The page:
DIY Samoyed Grooming Bath Tips

by Edriaan Koening
A samoyed requires regular grooming.

A samoyed requires regular grooming.

samoyed image by Nickolay Bolshakov from Fotolia.com

A samoyed breed of dog has two layers of coat: a short, fine undercoat to keep it warm, and longer, coarser hair to protect it from weather conditions. Because of its color and coat density, a samoyed requires regular brushing. However, it tends to keep itself clean, so it usually only needs a bath every two or three months.

Brushing

A samoyed needs at least weekly brushing. Run a steel comb or rake through the dog's hair while using a hair dryer to blow the dirt out of the coat. The areas with silkier hair can generally mat without weekly brushing. When mats form, simply comb through them or cut them off. The coat does not require trimming, except for the fur between its paw pads. The coat also does not require shaving, except when severe mats form. Excessive removal of fur could hamper the dog's ability to regulate its body temperature. The samoyed sometimes sheds its undercoat in big clumps, causing bald spots in some cases. Comb these areas thoroughly using a metal comb to assist the shedding process and promote new hair growth.

Clipping

A samoyed has one dew claw, which is like a human's thumb nail, on each paw. If the dew claw grows freely, it will grow around and form a circle. This painful condition requires surgical remedies to correct. Check a samoyed's nails every two weeks to determine whether the nails are too sharp and whether they need trimming. Use a heavy-duty dog nail clipper that looks like a pair of pliers to trim a samoyed's nails. Remove only the tips and avoid cutting the dog's quick, which is the pink part of the nail. Cutting the quick leads to pain and bleeding. If you don't feel comfortable about using a nail clipper, use a dog nail file instead. However, filing takes longer than clipping.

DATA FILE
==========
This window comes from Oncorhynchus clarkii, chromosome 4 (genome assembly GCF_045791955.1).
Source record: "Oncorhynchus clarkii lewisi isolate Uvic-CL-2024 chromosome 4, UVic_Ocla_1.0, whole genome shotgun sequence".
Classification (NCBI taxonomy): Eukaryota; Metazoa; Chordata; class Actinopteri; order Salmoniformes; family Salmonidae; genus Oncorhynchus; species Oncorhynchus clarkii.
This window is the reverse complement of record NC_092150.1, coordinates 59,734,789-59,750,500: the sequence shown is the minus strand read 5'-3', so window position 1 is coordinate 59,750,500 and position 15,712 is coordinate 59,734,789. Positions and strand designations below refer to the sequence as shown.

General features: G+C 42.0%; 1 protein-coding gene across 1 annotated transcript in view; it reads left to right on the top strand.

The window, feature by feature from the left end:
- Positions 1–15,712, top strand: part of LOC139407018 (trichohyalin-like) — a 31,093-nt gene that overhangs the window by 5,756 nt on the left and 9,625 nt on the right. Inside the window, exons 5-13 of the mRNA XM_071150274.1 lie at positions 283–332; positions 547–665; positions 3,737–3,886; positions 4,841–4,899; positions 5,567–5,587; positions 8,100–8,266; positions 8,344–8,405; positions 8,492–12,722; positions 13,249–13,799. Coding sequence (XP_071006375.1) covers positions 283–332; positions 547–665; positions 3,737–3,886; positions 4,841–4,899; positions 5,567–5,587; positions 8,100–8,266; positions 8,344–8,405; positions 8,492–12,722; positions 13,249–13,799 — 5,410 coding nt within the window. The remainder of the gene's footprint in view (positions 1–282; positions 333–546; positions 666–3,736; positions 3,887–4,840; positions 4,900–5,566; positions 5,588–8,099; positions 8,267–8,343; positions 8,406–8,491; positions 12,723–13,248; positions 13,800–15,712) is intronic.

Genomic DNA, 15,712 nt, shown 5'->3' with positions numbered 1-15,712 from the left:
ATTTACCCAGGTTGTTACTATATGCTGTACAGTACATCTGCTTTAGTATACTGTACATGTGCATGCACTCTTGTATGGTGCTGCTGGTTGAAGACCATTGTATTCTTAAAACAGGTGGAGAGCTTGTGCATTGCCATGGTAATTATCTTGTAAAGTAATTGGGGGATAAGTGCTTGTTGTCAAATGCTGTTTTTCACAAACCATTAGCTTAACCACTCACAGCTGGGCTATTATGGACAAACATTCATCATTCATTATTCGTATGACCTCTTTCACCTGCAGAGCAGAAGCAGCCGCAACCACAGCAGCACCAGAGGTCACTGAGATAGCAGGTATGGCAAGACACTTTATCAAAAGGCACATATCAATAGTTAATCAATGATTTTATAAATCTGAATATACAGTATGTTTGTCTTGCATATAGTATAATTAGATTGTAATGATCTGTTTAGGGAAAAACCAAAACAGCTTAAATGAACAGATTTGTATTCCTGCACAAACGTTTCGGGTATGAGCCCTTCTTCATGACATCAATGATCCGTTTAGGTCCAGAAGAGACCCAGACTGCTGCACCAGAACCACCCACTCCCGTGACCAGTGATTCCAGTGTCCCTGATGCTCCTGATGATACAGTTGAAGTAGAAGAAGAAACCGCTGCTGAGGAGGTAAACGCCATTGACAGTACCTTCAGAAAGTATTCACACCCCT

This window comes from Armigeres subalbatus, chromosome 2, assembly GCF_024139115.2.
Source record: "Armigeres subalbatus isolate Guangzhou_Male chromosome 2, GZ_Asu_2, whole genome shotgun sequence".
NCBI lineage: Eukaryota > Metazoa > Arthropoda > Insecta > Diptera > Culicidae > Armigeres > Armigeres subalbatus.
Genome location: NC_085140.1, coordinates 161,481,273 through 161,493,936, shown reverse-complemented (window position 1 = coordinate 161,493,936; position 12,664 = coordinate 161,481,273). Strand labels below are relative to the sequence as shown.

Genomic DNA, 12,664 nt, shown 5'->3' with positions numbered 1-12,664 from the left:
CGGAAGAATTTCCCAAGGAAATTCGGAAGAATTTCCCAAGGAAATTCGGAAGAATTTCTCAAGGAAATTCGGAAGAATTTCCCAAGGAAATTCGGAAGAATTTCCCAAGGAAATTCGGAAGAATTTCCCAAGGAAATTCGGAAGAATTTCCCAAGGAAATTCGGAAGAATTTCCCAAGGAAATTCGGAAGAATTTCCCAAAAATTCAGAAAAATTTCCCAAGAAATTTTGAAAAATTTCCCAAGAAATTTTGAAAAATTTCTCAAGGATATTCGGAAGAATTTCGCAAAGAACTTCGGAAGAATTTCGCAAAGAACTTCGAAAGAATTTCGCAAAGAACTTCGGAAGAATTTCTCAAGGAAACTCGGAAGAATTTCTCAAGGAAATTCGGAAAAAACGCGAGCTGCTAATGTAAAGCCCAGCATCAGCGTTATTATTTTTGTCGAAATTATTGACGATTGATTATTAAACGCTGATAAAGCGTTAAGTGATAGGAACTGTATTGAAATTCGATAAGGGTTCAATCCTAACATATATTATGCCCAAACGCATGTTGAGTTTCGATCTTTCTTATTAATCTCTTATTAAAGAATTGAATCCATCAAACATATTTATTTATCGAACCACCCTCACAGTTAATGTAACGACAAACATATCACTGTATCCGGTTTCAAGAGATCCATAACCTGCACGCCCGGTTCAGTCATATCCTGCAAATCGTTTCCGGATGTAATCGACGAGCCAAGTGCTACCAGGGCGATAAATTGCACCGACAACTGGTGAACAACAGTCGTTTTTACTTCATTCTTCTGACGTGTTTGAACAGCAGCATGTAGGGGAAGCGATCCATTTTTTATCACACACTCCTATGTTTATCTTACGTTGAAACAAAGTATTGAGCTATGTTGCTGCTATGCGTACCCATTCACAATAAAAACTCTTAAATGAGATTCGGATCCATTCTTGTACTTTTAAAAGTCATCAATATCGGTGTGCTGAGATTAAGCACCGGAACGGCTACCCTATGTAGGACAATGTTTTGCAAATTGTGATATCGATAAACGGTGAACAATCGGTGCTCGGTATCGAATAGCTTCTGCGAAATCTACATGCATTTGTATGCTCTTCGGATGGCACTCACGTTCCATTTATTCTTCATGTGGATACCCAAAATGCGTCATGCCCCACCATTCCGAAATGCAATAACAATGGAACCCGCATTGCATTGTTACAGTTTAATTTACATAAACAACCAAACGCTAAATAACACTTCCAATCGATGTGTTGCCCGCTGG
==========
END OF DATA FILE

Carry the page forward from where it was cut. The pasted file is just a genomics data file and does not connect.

Bathing

A samoyed keeps itself relatively clean and only needs a bath every couple of months. The bathing session could take some time because its semi-weatherproof coat takes longer to become sufficiently wet. Brush the coat before bathing to prevent excessive knots from forming during bathing. You can also apply a protein coat conditioner and a de-tangling solution to the coat while brushing to make the coat easier to work with. Denver Samoyed Rescue recommends using a whitening shampoo to keep the coat looking clean. After a bath immediately dry the coat with cool, forced air to prevent water from becoming trapped in its dense undercoat. Dampness could lead to mats, mildews, odor and even infections. If hair sheds while drying, pull out loose hair or use a pin brush to remove loose hair.

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About the Author

Edriaan Koening began writing professionally in 2005, while studying toward her Bachelor of Arts in media and communications at the University of Melbourne. She has since written for several magazines and websites. Koening also holds a Master of Commerce in funds management and accounting from the University of New South Wales.

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